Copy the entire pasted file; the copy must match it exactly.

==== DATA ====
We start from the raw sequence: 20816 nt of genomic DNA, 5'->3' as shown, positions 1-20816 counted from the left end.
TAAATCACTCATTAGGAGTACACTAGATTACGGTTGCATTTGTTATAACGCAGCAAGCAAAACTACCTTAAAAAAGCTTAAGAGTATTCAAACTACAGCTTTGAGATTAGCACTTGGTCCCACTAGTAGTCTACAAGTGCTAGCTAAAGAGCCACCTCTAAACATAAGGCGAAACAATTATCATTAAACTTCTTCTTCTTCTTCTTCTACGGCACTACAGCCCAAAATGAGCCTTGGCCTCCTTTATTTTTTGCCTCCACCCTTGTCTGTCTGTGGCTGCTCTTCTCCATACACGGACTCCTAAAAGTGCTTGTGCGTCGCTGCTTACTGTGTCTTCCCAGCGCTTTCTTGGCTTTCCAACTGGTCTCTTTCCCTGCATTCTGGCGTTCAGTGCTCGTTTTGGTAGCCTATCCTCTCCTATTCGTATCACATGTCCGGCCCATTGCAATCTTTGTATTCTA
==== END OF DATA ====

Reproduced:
We start from the raw sequence: 20816 nt of genomic DNA, 5'->3' as shown, positions 1-20816 counted from the left end.
TAAATCACTCATTAGGAGTACACTAGATTACGGTTGCATTTGTTATAACGCAGCAAGCAAAACTACCTTAAAAAAGCTTAAGAGTATTCAAACTACAGCTTTGAGATTAGCACTTGGTCCCACTAGTAGTCTACAAGTGCTAGCTAAAGAGCCACCTCTAAACATAAGGCGAAACAATTATCATTAAACTTCTTCTTCTTCTTCTTCTACGGCACTACAGCCCAAAATGAGCCTTGGCCTCCTTTATTTTTTGCCTCCACCCTTGTCTGTCTGTGGCTGCTCTTCTCCATACACGGACTCCTAAAAGTGCTTGTGCGTCGCTGCTTACTGTGTCTTCCCAGCGCTTTCTTGGCTTTCCAACTGGTCTCTTTCCCTGCATTCTGGCGTTCAGTGCTCGTTTTGGTAGCCTATCCTCTCCTATTCGTATCACATGTCCGGCCCATTGCAATCTTTGTATTCTA